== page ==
When many people think of how paper is made, they think of modern inventions – the printing press and paper mills. Most people don’t realize that there are still a few people who purposely make paper by hand in today’s technological society.
According to an article in the New York Times Magazine by Mark Levine titled, “Can a Papermaker Help to Save Civilization?” Timothy Barrett “…has dedicated his life to unlocking the mysteries of paper, which he regards as both the elemental stuff of civilization and an endangered species in a digital culture.”
Levine wrote that connoisseurs consider Barrett’s paper to be some of the “world’s most perfect paper.” The Library of Congress and Newberry Library in Chicago often use his paper to mend some of their most important items. Also, his paper is underneath the U.S. Constitution, Bill of Rights and Declaration of Independence. In the article, Barrett said a visitor probably wouldn’t notice the paper underneath those important documents; however, he said, “But if you kind of turn your head sideways and squint, you can see it.”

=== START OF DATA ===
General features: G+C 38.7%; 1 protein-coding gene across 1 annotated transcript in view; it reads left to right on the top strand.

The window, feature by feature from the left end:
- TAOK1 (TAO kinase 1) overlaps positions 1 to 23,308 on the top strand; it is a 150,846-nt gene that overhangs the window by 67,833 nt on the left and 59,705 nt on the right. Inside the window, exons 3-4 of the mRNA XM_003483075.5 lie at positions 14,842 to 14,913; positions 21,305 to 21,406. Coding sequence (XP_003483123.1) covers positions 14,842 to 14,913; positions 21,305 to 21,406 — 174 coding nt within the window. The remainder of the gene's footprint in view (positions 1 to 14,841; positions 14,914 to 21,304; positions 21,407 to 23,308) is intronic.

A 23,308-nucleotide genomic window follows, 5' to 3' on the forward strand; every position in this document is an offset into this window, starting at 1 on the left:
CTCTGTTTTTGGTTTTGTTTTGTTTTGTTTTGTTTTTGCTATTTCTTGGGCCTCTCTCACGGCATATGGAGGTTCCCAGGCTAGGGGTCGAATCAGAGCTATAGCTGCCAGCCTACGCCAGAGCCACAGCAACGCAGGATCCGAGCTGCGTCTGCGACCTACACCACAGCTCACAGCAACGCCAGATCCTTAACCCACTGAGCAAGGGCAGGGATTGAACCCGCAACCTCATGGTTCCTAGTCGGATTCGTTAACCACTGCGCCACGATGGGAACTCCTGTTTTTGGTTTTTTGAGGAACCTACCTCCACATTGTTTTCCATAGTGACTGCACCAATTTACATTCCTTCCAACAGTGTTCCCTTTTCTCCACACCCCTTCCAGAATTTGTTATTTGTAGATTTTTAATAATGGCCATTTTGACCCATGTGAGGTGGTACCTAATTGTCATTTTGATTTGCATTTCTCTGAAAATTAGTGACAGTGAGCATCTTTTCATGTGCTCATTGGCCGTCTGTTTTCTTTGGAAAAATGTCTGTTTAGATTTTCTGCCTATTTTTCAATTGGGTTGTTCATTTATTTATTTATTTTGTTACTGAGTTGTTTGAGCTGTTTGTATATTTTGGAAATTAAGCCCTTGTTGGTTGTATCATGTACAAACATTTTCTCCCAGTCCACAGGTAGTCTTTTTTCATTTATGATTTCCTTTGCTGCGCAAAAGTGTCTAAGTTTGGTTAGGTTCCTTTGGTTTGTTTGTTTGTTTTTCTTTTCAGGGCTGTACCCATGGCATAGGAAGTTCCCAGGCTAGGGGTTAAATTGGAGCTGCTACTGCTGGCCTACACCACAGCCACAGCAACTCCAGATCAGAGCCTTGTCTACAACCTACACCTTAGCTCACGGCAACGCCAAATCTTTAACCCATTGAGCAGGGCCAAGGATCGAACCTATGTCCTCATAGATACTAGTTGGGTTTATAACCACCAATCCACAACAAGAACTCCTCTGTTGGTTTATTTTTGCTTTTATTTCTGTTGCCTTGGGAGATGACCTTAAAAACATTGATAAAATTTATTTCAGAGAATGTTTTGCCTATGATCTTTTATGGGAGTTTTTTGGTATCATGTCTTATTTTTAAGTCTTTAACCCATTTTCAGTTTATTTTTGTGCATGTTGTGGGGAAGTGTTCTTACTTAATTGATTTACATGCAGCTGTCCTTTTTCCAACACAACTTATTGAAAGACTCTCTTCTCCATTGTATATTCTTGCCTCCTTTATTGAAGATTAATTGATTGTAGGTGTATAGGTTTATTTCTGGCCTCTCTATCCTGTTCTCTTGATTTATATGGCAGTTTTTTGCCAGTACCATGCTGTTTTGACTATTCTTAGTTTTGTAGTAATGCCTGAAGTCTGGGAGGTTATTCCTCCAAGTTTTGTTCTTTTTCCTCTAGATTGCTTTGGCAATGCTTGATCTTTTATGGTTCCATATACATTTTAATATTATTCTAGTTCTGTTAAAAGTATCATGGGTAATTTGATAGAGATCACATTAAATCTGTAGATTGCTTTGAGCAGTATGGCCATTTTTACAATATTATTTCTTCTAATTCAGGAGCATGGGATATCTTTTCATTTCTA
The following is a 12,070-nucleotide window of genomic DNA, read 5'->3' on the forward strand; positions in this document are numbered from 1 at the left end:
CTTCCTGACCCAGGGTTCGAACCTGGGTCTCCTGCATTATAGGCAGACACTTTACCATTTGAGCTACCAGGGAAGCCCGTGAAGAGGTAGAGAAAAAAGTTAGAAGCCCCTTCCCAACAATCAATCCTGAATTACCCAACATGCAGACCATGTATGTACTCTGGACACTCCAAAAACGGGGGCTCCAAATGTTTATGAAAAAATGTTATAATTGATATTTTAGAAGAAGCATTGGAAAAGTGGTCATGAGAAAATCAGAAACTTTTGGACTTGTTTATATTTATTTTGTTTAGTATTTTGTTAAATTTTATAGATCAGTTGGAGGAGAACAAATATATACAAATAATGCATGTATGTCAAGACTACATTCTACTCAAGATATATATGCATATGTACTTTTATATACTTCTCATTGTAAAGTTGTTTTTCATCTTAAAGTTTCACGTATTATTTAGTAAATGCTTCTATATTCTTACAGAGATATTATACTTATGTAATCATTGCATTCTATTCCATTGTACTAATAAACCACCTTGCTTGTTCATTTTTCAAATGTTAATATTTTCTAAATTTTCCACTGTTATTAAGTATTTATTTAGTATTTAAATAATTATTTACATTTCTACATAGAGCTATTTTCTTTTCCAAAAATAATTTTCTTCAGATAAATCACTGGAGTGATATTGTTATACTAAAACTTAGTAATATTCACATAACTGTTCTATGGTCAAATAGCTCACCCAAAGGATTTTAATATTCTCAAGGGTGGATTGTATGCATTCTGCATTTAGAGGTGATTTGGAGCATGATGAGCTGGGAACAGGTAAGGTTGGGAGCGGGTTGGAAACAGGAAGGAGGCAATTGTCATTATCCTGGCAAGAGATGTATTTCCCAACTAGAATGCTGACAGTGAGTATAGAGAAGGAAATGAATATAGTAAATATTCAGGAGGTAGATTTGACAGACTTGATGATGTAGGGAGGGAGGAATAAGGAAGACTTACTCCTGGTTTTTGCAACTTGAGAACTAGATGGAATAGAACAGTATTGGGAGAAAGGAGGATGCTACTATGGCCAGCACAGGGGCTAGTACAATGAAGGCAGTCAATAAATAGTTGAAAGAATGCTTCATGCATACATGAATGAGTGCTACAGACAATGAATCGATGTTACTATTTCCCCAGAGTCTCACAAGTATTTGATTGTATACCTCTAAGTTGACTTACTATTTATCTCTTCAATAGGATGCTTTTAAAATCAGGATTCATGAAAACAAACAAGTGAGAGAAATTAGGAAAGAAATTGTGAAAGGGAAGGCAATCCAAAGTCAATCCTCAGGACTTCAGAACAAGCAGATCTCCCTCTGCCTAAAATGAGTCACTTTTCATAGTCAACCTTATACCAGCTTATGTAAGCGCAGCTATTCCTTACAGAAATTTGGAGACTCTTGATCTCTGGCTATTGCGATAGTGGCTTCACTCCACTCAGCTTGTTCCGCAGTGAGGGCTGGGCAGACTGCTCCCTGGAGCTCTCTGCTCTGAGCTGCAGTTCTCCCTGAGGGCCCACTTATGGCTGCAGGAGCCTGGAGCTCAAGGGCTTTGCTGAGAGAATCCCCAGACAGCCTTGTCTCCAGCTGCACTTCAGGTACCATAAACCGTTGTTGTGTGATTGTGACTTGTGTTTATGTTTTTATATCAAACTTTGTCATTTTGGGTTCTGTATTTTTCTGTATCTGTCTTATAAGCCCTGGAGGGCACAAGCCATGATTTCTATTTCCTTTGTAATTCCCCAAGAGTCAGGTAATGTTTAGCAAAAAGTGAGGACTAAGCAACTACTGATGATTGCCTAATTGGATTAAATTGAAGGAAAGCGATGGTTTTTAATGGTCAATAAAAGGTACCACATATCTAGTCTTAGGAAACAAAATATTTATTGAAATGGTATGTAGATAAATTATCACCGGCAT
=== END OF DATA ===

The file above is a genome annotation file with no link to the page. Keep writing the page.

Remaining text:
Many people say that the days of paper are over. Digital technology is going to replace paper. However, paper has an enduring quality that digital technologies just can’t seem to match.
Here is a short quote from Barrett in the article:
“Sometimes I worry that handmade books and paper are going the way of the horse-drawn carriage,” he mused, “and that I’m one of those enthusiasts who get really into making replicas of buggies. But I don’t think so.” He continued: “Paper is a big part of who we are. I like to imagine someone falling in love, and writing a note to his sweetheart on a piece of well-made paper. It’s got to be more meaningful than sending an e-mail.”
If you get a chance, you should read this article. It goes into detail about the process of making paper by hand as well as the history of paper. It’s very enlightening.
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